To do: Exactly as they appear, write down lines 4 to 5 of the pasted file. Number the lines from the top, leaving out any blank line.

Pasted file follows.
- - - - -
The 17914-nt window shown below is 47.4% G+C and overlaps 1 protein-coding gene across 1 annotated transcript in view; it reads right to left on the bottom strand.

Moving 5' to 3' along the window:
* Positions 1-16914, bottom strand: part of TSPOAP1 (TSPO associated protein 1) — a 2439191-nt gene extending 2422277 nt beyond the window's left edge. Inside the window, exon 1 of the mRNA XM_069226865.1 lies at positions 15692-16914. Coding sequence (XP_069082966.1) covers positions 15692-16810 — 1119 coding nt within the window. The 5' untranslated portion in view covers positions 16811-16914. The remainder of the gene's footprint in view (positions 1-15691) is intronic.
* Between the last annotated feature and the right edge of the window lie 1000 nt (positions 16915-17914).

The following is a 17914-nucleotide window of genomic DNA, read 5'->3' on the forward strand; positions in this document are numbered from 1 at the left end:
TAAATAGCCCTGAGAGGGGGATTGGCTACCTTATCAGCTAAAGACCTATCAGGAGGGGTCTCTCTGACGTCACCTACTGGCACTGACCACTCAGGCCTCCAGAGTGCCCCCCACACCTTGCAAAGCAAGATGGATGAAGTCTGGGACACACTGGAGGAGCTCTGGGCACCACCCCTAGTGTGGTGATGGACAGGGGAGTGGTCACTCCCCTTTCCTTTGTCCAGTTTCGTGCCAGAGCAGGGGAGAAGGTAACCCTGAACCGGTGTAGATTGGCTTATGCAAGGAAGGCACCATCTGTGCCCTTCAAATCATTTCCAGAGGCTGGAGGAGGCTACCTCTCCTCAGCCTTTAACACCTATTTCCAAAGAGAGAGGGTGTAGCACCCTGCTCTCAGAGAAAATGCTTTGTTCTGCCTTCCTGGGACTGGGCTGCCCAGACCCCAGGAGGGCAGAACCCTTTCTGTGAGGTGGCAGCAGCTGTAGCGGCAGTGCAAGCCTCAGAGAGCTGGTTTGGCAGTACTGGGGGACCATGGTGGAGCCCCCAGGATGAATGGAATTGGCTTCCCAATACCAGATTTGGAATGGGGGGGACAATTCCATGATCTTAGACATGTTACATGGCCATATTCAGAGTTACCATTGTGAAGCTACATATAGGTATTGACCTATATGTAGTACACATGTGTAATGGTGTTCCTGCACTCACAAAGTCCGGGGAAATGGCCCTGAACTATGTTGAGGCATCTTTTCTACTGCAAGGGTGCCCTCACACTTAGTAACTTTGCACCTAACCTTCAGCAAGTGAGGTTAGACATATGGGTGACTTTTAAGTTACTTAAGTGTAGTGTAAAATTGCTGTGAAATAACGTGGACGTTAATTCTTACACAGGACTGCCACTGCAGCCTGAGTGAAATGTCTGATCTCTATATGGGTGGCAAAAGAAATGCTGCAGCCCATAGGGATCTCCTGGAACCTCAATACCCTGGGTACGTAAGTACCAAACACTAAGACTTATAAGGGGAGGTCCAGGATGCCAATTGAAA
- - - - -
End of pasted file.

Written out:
* Between the last annotated feature and the right edge of the window lie 1000 nt (positions 16915-17914).

The following is a 17914-nucleotide window of genomic DNA, read 5'->3' on the forward strand; positions in this document are numbered from 1 at the left end: